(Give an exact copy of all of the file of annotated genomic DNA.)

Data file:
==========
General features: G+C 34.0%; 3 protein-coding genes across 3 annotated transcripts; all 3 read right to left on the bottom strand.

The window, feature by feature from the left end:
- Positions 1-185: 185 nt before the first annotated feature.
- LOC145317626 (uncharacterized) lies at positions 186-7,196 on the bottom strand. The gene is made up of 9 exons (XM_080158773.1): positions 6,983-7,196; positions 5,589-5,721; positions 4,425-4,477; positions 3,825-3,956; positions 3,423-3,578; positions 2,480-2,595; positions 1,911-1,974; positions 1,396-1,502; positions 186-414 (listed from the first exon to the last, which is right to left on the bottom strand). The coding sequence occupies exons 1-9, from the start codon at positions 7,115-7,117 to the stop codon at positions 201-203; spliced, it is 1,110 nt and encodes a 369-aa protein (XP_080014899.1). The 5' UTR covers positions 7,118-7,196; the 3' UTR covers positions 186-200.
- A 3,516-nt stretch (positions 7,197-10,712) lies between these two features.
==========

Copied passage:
General features: G+C 34.0%; 3 protein-coding genes across 3 annotated transcripts; all 3 read right to left on the bottom strand.

The window, feature by feature from the left end:
- Positions 1-185: 185 nt before the first annotated feature.
- LOC145317626 (uncharacterized) lies at positions 186-7,196 on the bottom strand. The gene is made up of 9 exons (XM_080158773.1): positions 6,983-7,196; positions 5,589-5,721; positions 4,425-4,477; positions 3,825-3,956; positions 3,423-3,578; positions 2,480-2,595; positions 1,911-1,974; positions 1,396-1,502; positions 186-414 (listed from the first exon to the last, which is right to left on the bottom strand). The coding sequence occupies exons 1-9, from the start codon at positions 7,115-7,117 to the stop codon at positions 201-203; spliced, it is 1,110 nt and encodes a 369-aa protein (XP_080014899.1). The 5' UTR covers positions 7,118-7,196; the 3' UTR covers positions 186-200.
- A 3,516-nt stretch (positions 7,197-10,712) lies between these two features.